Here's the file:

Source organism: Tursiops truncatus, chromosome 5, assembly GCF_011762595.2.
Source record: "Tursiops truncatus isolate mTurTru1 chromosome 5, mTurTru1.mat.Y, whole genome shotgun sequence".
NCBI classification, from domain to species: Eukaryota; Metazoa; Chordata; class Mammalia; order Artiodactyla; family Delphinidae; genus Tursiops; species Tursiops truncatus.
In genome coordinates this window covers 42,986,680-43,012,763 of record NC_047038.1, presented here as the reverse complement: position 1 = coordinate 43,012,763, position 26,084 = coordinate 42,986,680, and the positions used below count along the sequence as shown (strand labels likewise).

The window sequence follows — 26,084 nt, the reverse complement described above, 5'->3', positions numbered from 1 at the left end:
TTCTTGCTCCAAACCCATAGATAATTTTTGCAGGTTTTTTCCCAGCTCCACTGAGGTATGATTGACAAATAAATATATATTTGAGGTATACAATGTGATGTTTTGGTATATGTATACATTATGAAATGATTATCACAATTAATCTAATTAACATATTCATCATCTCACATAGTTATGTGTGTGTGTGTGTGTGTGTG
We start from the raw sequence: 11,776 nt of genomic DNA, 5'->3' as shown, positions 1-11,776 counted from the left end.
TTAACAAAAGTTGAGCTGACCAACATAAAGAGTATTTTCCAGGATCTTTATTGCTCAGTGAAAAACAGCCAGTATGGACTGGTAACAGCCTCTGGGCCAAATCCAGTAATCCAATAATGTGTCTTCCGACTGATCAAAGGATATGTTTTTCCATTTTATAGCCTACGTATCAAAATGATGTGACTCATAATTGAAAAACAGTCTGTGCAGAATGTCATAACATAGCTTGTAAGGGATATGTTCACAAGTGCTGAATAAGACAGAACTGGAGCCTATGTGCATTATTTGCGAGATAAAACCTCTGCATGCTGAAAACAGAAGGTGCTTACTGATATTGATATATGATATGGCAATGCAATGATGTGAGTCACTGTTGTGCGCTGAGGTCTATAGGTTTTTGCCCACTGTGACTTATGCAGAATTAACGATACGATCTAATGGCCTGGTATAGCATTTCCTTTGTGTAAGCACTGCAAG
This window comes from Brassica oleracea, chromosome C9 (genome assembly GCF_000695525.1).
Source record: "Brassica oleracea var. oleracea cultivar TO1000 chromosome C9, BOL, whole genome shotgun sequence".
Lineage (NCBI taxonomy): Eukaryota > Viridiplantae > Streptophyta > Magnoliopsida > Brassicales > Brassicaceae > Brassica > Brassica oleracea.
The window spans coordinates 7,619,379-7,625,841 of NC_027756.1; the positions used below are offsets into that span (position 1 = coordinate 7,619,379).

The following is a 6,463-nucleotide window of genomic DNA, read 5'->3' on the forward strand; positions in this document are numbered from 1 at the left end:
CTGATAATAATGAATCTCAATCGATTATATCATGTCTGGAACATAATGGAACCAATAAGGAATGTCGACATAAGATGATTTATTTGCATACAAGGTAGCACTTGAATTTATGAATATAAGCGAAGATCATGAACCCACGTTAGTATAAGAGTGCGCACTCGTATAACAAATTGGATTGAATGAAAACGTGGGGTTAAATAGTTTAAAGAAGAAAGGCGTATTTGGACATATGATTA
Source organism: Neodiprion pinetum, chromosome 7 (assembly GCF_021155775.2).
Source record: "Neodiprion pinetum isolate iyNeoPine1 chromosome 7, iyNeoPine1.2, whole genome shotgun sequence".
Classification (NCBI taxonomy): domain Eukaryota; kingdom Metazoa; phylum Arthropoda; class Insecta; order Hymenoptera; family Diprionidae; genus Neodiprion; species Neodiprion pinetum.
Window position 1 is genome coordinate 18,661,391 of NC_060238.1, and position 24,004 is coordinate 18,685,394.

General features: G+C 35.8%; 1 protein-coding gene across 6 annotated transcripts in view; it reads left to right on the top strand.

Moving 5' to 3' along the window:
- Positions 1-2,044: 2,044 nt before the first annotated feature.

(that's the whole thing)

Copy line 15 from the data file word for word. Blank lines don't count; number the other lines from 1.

Source organism: Neodiprion pinetum, chromosome 7 (assembly GCF_021155775.2).